Whether or not the goods are artistic—a tattoo or wedding website—the public perceives no message from the business. Indeed, where “expressive” services are involved, an audience is more—not less—likely to treat any message as that of the patron, not the seller. We think that a tatted back communicates the message of the bearer, not the tattoo artist, and that a website sends the invitation of the marrying couple, not the website designer.

To be sure, service once did communicate. When the social norm was to subjugate minorities, a business that seated people side by side would send a message of support for equality both to the marginalized group and to other consumers. But after the enactment of civil rights law, this same act expressed mere legal compliance. Today, reinforced by these laws, shared norms dictate that public businesses will serve all paying customers. We anticipate being able to purchase goods in all shops, not just some shops. The “general rule”—as the Court said in Masterpiece Cakeshop—is clear: “objections do not allow business owners and other actors in the economy and in society to deny protected persons equal access to goods and services under a neutral and generally applicable public accommodations law.”

Loud and clear: How Denying Service Expresses Inferiority

Refusal of service, by contrast, speaks to both the would-be consumer and a larger audience. Denied flowers for his wedding to Robert Ingersoll, Curt Freed understood the message that “our business is no longer good business.” Rejected by a bed and breakfast on their vacation, another same-sex couple heard that they were “inferior and unworthy of equal treatment in even a routine business transaction.” When a business open to the public turns a person away, it powerfully expresses—as these couples understood—an ideology of a group’s inferiority.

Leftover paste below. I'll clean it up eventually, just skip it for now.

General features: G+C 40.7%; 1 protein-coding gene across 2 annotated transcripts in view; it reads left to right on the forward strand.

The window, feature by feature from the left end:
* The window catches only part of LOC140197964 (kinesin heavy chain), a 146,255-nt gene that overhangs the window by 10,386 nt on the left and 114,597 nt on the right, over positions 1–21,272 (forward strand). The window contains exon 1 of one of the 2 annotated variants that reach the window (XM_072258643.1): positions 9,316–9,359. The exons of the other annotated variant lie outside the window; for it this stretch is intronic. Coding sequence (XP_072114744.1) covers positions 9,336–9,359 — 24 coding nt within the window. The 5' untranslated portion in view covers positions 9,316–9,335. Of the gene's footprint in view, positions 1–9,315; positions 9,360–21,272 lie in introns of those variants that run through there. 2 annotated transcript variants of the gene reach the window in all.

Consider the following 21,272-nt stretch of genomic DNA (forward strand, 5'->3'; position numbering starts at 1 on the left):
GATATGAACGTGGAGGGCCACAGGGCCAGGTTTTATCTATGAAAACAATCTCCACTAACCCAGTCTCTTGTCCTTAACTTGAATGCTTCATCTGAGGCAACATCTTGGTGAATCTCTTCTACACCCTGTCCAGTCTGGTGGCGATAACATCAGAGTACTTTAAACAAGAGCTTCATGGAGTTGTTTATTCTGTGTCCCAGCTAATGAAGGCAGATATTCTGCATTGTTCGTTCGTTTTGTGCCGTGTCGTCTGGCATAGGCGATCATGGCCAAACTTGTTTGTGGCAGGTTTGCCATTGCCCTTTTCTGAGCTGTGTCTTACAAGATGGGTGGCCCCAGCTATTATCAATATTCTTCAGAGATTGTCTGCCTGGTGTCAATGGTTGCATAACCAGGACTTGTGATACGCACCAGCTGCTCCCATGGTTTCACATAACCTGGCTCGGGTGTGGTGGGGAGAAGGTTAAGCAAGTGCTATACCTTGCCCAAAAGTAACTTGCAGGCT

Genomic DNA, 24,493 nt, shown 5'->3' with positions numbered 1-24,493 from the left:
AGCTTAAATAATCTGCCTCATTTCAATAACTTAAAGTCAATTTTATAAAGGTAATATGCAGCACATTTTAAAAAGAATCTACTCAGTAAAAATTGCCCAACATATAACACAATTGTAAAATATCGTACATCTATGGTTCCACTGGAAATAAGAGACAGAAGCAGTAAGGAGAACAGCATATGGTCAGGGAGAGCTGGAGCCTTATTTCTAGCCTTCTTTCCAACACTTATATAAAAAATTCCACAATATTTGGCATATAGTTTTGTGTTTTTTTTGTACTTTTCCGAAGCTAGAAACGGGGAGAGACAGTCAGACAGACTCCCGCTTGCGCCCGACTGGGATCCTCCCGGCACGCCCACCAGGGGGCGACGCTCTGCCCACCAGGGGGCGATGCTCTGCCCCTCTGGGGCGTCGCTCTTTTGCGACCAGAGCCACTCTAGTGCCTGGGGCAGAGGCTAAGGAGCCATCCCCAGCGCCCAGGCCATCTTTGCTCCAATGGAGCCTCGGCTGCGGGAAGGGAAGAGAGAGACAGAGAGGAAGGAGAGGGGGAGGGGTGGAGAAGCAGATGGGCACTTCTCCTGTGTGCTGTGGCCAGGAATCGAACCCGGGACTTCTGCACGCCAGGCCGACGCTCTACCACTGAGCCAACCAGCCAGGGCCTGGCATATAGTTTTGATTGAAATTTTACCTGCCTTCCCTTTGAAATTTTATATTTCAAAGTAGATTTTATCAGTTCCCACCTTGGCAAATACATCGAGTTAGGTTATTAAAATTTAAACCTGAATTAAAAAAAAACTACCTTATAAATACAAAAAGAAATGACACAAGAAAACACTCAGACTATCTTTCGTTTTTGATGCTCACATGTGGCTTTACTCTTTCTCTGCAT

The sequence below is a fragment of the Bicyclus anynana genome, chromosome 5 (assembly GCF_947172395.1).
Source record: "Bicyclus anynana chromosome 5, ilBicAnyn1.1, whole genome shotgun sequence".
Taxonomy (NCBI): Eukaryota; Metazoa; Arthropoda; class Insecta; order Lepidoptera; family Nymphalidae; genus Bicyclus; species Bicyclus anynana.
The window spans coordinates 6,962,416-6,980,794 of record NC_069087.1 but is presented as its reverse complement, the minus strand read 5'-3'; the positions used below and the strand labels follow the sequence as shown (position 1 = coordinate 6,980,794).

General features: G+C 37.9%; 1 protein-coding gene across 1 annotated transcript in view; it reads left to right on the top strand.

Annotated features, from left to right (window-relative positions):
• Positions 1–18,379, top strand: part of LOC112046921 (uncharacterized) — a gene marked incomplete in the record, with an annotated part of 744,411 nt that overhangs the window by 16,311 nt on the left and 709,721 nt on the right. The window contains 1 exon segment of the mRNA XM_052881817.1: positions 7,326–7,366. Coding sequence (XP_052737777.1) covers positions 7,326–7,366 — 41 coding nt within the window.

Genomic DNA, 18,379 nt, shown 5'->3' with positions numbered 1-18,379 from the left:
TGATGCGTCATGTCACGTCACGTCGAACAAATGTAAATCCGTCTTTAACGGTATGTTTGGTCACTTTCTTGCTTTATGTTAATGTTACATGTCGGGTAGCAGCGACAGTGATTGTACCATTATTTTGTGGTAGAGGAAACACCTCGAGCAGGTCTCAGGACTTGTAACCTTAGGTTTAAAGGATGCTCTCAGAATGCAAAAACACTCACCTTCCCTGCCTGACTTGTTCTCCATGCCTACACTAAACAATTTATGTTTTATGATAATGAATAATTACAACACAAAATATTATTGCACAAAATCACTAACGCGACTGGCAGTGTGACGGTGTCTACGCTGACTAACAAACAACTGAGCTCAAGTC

A long history teaches that mistreatment by public accommodations—unlike an average social interaction—sends a message that systematically alters a person’s standing among their fellows. As historian Thomas Sugrue observes, by the twentieth century, “[a]ccess to consumer goods—the right to buy—was a defining characteristic of what it meant to be an American citizen.” When Jim Crow-era businesses served white people before waiting place customers, they sent the message, in the words of one Mississippi man, “let him go first, you come last.”

It was not only black people who received a message about their place in the market and society. Before mid-century, Jewish people regularly confronted “no Jews allowed” and “fine Christian clientele” signs.  In the 1960s, proprietors forced gay men to sit alone with their back to other customers to eat a meal. As the Supreme Court observed in Masterpiece Cakeshop v. Colorado Civil Rights Commission, public accommodations discrimination treated gays “as social outcasts or as inferior in dignity and worth.” That same decade, women too were sometimes literally put in their place. At the National Press Club awards dinner, for example, female journalists were seated separately with the wives. Experiences of exclusion and subordination prompted “the realization that society thought—as one woman said—that ‘women don’t belong in the outside world.’” While the experience of these groups differed, public accommodations discrimination designated their proper (and limited) place.